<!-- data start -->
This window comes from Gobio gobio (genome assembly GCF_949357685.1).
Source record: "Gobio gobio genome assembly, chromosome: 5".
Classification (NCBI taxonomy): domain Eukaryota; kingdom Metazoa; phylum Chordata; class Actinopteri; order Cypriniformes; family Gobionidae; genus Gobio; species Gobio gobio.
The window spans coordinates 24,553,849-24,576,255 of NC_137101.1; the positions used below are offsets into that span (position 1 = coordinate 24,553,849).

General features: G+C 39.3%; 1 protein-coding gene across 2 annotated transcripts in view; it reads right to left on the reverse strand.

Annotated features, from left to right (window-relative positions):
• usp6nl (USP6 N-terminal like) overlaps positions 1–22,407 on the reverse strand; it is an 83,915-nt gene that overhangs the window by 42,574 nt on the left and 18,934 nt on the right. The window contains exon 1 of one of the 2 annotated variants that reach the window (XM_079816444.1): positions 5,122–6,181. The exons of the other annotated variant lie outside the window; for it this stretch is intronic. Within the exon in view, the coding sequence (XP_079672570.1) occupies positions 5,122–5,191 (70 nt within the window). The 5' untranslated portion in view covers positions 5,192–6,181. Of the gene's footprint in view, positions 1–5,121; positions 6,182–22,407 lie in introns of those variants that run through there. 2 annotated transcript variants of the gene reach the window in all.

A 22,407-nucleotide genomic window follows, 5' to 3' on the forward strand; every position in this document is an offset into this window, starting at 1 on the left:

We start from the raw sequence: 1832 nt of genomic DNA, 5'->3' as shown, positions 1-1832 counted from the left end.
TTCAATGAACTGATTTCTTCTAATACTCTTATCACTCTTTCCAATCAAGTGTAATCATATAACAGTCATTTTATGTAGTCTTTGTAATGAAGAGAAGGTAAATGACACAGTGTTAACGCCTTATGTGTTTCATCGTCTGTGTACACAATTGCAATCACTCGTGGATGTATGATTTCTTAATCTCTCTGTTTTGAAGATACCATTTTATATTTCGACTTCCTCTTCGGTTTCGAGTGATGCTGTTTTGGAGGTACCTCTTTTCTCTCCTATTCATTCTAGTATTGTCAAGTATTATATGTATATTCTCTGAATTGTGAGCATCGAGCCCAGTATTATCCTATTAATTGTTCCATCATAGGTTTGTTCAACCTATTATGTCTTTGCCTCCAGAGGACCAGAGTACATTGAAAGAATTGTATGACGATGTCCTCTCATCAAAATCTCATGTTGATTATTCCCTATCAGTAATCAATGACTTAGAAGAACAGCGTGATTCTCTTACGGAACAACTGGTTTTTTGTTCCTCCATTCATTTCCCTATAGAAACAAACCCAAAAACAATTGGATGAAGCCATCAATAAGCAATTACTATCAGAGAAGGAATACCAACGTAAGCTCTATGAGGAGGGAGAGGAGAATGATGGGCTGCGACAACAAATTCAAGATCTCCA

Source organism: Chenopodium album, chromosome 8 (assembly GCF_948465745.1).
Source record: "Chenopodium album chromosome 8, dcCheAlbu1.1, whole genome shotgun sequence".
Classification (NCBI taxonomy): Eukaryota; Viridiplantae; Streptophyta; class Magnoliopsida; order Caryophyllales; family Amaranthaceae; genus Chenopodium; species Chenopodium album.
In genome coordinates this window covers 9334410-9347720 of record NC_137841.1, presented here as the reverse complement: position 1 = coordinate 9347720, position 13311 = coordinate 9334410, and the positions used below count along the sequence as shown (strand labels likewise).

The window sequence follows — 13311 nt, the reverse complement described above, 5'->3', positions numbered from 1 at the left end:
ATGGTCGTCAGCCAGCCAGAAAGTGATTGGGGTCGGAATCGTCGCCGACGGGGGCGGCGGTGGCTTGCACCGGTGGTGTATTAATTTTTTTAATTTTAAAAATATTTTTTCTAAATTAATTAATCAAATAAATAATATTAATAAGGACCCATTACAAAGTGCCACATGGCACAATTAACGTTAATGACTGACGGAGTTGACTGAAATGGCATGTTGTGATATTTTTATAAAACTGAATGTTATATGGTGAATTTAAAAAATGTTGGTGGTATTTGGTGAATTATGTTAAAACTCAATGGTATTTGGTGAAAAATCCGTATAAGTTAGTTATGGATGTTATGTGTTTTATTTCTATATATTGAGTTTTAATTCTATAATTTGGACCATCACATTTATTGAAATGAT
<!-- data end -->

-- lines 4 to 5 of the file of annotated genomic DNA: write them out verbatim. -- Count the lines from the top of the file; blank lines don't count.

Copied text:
The window spans coordinates 24,553,849-24,576,255 of NC_137101.1; the positions used below are offsets into that span (position 1 = coordinate 24,553,849).

General features: G+C 39.3%; 1 protein-coding gene across 2 annotated transcripts in view; it reads right to left on the reverse strand.